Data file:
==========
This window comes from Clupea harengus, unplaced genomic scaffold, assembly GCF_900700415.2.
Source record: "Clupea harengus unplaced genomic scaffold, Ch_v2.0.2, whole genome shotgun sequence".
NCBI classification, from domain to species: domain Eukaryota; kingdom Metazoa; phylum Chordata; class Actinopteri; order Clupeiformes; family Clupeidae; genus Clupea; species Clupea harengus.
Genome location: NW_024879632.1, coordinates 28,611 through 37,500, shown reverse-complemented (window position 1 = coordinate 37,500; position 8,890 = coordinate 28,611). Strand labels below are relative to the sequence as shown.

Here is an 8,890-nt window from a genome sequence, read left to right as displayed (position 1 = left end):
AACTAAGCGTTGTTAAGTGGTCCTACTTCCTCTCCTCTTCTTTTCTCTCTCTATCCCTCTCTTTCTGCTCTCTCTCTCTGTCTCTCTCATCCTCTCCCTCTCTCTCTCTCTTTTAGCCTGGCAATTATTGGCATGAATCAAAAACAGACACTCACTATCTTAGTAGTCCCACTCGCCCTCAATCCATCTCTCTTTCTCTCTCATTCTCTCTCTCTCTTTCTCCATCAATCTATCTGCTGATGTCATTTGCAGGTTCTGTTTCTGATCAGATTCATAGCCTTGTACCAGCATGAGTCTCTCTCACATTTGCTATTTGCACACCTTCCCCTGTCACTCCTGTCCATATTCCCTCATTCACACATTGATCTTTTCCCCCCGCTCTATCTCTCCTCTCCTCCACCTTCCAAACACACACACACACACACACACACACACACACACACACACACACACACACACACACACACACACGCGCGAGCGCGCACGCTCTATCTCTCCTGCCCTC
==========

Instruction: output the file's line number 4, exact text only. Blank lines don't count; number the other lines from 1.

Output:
Genome location: NW_024879632.1, coordinates 28,611 through 37,500, shown reverse-complemented (window position 1 = coordinate 37,500; position 8,890 = coordinate 28,611). Strand labels below are relative to the sequence as shown.